Union area resident Colleen Simons has her hands in a lot of activities, but one thing she enjoys more than others, is when she has her hands in the dirt.
Simons has been growing dahlias for 20 years. She shows the flowers, and was the first female president of the Greater St. Dahlia Society.
“It is a man’s organization and a man’s flower,” she said. “They had never had a woman at the head of the table.”
Simons also was the first female president of the Union Saddle Club and has been involved in many other clubs, organizations and activities.
She is a lifelong Union area resident and lives on her family’s century farm north of Union.
Simons, whose maiden name is Berghorn, has always had a love of horses and owned horses. As a teen her ability to ride horses landed her a job at Camp Zoe, a summer camp for children.
The camp, in Shannon County, is at the current site of Echo Bluff State Park. Simons was a camp counselor who taught horseback riding in the early ’60s when it was a “rather elite” camp.
“I was a country girl but the well-to-do kids were impressed that I had my own horse,” she said.
Many of the counselors were juniors and seniors in high school, but Simons, who was younger, was allowed to be a counselor.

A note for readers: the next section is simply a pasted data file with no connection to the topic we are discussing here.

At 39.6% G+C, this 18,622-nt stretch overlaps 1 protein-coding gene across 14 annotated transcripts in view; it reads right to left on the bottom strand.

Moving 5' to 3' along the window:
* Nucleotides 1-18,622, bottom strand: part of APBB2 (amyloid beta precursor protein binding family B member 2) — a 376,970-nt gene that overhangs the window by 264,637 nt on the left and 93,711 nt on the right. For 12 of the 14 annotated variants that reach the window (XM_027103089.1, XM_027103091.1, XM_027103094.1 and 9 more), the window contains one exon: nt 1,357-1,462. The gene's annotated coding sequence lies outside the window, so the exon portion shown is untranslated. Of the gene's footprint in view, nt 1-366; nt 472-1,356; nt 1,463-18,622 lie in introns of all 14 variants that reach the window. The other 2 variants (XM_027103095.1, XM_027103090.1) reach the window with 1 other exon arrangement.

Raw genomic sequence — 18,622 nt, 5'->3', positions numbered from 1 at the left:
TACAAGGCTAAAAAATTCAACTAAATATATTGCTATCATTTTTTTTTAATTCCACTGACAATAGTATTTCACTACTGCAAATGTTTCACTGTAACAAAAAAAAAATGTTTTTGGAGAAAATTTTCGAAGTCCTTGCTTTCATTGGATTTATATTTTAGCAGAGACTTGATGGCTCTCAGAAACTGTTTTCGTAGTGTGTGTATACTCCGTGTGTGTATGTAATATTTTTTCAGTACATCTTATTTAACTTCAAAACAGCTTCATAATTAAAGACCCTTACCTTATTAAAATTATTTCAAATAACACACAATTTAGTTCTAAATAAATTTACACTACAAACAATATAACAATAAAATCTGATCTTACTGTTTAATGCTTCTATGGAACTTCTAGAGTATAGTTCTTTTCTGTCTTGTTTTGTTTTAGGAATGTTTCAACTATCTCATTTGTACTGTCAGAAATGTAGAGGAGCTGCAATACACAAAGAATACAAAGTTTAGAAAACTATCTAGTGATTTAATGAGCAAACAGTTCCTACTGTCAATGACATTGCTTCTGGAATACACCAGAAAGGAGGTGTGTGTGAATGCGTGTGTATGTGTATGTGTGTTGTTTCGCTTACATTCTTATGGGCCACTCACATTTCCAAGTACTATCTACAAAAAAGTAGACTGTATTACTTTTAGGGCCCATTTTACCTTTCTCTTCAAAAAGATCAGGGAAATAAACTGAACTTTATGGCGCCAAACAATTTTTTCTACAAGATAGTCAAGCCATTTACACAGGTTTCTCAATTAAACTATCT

“I was in the 4-H horsemanship and the saddle club,” she said. “That is how I ended up a year or two younger than most counselors.”
She taught younger children to ride horses in the summers of 1963-64.
Simons said there was no phone at the camp, so campers wrote letters to their parents.
“Time just went still,” she remembers. “We went by the clock, not by the calendar.”
During the days, Simons led tours of the campgrounds on horseback.
“Each child was entitled to a horseback ride each day,” she explained. “There were short rides and long rides.
“If they were beginners, they had to start with how to mount a horse.”
She remembers times that a horse would get tired and lay down in the creek, and sometimes the horses would just try to roll around in the water.
“I think we had a few (campers) with wet feet,” Simons laughed.
She said there was one particularly dangerous incident when a horse with a rider ran off from the group and ran into a yellow jacket nest.